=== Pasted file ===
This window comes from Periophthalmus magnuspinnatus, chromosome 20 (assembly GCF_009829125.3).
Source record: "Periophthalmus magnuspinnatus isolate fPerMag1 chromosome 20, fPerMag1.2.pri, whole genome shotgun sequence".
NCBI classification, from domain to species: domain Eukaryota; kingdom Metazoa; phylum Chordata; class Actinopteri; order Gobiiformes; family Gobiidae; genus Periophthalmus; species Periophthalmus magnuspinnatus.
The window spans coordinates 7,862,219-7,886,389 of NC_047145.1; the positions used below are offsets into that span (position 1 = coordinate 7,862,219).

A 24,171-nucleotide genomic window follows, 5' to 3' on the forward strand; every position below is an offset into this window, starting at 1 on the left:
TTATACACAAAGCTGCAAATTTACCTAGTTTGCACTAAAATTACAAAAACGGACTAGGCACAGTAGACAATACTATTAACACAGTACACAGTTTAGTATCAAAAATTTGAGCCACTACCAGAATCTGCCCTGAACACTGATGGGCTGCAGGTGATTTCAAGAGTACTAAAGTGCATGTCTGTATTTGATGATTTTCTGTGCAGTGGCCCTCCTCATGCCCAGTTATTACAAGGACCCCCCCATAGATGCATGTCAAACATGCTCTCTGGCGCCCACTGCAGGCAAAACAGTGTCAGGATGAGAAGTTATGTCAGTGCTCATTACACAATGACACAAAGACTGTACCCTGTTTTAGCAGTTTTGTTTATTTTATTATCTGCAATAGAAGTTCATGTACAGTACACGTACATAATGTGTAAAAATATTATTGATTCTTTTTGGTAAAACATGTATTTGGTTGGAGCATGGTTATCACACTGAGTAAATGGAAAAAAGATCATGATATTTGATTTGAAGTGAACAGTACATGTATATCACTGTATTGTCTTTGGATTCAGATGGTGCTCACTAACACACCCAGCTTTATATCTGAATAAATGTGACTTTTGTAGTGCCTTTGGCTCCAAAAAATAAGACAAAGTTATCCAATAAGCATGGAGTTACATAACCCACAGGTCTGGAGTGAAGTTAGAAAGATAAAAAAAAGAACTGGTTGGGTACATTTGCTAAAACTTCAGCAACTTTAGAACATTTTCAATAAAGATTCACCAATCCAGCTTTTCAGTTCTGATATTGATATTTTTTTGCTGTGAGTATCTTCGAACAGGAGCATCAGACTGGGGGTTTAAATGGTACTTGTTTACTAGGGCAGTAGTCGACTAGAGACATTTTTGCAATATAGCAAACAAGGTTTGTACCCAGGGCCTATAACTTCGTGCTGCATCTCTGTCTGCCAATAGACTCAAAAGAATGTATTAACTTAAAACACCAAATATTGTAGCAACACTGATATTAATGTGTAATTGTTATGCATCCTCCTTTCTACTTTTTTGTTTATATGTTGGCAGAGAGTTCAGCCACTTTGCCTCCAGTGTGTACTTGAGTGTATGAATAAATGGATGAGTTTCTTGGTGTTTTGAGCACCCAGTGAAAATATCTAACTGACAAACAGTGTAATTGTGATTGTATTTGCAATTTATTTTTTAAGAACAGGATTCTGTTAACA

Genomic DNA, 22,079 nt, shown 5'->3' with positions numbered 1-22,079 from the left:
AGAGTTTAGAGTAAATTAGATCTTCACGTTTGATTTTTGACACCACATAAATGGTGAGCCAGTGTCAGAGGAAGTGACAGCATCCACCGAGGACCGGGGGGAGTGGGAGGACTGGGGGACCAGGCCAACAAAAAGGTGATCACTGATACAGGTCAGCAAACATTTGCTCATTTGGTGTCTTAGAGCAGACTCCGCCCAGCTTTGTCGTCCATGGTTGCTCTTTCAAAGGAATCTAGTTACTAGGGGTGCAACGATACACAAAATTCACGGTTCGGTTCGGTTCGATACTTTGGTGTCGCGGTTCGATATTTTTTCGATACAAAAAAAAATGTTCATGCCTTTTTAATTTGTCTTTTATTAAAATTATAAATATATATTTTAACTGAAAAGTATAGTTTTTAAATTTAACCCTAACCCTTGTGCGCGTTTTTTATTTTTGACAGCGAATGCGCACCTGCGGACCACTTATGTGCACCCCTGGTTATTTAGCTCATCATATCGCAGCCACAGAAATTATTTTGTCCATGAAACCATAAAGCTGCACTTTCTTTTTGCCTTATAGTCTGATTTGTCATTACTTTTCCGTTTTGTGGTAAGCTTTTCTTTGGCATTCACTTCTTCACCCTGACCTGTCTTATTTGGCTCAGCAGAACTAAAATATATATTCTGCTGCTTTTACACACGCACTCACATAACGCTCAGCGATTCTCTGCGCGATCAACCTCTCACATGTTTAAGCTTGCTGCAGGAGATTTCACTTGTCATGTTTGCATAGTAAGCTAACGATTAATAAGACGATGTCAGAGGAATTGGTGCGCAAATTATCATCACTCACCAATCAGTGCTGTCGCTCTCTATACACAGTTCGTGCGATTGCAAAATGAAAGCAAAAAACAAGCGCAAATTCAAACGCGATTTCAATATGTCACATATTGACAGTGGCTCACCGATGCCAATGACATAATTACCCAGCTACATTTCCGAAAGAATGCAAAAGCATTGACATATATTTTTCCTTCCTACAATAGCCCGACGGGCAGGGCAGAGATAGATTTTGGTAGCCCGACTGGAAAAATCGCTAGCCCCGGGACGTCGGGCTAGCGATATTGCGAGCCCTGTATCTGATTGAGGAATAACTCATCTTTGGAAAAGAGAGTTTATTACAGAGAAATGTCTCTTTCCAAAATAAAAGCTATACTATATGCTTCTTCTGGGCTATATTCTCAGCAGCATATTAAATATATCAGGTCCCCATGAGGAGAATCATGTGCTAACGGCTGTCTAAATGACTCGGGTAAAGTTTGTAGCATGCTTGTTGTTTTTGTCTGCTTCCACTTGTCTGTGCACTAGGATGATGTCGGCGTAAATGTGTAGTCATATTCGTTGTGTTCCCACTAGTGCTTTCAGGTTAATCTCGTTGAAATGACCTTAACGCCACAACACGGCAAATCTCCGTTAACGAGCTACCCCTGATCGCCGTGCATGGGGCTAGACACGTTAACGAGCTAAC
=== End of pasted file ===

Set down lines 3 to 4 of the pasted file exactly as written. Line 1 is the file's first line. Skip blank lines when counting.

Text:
NCBI classification, from domain to species: domain Eukaryota; kingdom Metazoa; phylum Chordata; class Actinopteri; order Gobiiformes; family Gobiidae; genus Periophthalmus; species Periophthalmus magnuspinnatus.
The window spans coordinates 7,862,219-7,886,389 of NC_047145.1; the positions used below are offsets into that span (position 1 = coordinate 7,862,219).